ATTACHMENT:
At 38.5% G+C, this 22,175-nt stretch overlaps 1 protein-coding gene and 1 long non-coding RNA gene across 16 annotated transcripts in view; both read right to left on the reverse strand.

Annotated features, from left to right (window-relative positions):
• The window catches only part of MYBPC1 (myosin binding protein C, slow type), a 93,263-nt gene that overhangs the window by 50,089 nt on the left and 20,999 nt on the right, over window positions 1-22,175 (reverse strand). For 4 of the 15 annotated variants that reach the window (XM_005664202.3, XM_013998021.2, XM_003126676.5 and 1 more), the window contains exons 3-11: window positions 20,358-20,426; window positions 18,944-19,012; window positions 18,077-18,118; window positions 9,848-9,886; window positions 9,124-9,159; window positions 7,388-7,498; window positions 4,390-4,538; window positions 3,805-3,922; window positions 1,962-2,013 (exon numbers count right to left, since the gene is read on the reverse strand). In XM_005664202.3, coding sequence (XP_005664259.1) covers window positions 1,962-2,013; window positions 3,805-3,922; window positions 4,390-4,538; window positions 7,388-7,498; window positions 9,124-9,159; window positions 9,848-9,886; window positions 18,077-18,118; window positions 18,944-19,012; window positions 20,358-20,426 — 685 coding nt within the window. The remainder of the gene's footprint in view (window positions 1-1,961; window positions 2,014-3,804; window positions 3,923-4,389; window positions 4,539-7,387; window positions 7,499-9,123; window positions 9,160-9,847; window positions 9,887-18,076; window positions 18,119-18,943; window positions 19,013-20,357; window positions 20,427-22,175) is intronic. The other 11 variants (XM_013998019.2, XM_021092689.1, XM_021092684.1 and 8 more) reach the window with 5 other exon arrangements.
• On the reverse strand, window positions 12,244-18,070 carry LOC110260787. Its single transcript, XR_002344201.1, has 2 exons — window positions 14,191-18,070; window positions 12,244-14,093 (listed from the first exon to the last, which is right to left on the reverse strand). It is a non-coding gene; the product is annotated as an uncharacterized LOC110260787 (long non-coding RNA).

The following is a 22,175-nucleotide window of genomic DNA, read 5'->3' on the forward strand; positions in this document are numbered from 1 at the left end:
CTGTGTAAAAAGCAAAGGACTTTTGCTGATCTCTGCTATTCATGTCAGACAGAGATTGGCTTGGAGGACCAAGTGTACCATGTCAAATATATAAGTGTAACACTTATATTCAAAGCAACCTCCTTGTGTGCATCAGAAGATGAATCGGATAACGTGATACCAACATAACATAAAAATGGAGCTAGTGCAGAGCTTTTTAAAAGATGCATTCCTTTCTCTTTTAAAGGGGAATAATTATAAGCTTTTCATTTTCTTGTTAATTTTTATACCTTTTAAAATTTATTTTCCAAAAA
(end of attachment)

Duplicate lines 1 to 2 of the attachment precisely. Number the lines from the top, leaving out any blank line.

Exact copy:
At 38.5% G+C, this 22,175-nt stretch overlaps 1 protein-coding gene and 1 long non-coding RNA gene across 16 annotated transcripts in view; both read right to left on the reverse strand.

Annotated features, from left to right (window-relative positions):